Pope Francis' influence

WASHINGTON — While any increase in church attendance prompted by the pope's appeal isn't quite yet measurable, a new survey shows Pope Francis has made an impact on Catholic giving in the year since his papacy began. Results of the survey, released March 13 by Foundations and Donors Interested in Catholic Activities, found that of the 1,003 Catholics polled, one in four have increased their giving from last year. Of those who did, 77 percent said Pope Francis inspired their giving to some degree.




Pope invited to Congress

WASHINGTON — A bipartisan invitation to Pope Francis to address a joint session of Congress if he comes to the U.S. in 2015 recognizes "the importance of the qualities" the pontiff embodies that resonate with people around the globe, said Cardinal Donald W. Wuerl of Washington. Those qualities include "a desire for peace, care for the poor, and an ability to bring people together to address the needs of the suffering and marginalized," the cardinal said in a statement March 13, the first anniversary of the pope's election.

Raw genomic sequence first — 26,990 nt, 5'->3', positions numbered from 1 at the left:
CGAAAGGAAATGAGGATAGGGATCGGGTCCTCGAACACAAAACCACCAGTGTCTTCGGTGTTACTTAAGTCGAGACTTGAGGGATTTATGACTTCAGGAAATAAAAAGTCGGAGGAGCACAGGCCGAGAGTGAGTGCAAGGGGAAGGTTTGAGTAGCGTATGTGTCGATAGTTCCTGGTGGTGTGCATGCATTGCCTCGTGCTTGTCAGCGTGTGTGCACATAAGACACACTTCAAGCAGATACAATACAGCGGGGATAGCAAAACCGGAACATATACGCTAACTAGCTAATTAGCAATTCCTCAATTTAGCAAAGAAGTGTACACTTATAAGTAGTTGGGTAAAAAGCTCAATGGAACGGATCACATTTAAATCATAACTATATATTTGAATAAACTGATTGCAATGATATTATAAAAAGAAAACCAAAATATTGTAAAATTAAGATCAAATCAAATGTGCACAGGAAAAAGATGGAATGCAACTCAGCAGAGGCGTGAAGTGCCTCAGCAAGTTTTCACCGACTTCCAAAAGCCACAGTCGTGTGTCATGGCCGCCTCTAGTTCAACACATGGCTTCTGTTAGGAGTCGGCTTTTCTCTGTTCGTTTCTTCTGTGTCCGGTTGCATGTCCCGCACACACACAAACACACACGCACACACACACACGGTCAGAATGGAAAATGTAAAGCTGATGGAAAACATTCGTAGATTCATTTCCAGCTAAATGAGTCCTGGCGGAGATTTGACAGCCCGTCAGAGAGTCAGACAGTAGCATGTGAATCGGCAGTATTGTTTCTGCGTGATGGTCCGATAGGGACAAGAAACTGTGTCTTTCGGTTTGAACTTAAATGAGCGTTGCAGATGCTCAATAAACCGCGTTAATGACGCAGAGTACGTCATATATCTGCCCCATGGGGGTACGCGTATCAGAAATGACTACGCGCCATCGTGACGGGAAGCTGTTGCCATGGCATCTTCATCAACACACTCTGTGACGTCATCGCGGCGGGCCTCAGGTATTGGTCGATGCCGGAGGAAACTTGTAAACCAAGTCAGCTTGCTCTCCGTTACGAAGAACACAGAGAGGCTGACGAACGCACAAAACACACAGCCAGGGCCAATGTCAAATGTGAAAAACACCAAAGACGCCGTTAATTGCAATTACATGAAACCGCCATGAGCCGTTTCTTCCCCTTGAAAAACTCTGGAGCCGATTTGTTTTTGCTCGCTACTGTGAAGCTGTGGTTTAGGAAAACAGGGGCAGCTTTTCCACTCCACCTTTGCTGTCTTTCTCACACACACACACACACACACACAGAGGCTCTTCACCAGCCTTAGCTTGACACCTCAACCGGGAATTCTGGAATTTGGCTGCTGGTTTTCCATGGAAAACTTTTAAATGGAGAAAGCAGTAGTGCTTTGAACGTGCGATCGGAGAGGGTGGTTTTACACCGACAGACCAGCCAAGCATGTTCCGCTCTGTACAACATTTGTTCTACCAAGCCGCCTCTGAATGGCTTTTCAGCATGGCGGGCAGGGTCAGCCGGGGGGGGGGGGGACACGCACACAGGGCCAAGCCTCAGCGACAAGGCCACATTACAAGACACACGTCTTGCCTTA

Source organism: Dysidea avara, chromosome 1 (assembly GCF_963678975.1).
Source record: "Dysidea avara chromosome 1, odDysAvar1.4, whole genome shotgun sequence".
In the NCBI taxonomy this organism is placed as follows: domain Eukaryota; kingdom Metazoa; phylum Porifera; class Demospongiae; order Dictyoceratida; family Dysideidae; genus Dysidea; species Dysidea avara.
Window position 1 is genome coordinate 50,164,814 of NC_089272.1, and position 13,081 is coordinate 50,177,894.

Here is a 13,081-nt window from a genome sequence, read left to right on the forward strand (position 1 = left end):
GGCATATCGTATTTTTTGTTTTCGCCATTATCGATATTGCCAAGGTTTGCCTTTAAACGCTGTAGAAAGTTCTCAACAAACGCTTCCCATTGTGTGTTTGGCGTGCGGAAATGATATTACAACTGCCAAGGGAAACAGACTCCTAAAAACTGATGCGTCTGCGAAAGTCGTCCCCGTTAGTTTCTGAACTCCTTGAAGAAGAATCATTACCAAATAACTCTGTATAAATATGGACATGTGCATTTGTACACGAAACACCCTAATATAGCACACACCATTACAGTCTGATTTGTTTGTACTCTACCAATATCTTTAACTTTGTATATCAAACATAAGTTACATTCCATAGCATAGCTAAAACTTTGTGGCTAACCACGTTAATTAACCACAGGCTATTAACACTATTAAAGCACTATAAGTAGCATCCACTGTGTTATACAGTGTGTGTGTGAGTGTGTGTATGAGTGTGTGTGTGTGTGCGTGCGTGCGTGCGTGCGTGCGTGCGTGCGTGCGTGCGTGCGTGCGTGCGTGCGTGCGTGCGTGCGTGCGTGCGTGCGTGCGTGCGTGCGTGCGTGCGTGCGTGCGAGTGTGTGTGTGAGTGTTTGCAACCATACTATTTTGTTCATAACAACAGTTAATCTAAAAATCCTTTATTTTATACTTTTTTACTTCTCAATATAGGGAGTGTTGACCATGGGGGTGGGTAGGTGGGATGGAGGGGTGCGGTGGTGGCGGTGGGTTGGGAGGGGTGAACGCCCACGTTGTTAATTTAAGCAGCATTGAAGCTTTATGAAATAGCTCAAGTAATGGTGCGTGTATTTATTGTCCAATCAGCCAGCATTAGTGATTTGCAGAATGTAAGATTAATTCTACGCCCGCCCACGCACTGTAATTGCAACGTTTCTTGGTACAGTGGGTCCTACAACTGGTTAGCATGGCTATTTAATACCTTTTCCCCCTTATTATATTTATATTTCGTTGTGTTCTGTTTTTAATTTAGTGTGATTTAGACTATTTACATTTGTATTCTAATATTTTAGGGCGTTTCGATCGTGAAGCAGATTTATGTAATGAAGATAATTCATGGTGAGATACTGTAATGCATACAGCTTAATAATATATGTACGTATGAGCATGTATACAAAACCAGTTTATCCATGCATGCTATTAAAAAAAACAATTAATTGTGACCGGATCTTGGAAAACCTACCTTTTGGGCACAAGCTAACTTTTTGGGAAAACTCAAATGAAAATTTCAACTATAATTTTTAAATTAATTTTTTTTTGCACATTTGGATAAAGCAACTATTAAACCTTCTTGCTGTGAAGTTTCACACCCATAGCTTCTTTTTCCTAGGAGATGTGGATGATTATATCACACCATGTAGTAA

Outreach to Irish women

NEW YORK — During a major, historic wave of Irish immigration to the United States at the turn of the last century, a tenacious Catholic effort helped one-third of the young, single Irish women who arrived in the Port of New York. An exhibit celebrating that aid was rededicated March 11 in the Lower Manhattan building that hosted more than 100,000 newcomers between 1883 and 1908. The display originally opened in early 2012, but had to be restored after flooding from Hurricane Sandy caused extensive damage. It traces the work of the Mission of Our Lady of the Rosary for the Protection of Irish Immigrant Girls, which operated from 1883 to 1954 in Watson House, now a landmark.




Templeton Prize winner

WASHINGTON — Msgr. Tomas Halik, a Czech priest, has been named the 2014 Templeton Prize winner for his work in promoting interfaith dialogue and understanding throughout the world. The John Templeton Foundation made the announcement March 13 at a news conference in London. John M. Templeton Jr., foundation president and chairman, said in a statement that this year's winner "inspires us all to break free of repression, whether it comes from a totalitarian government or our own blinkered world view."




Fighting gang violence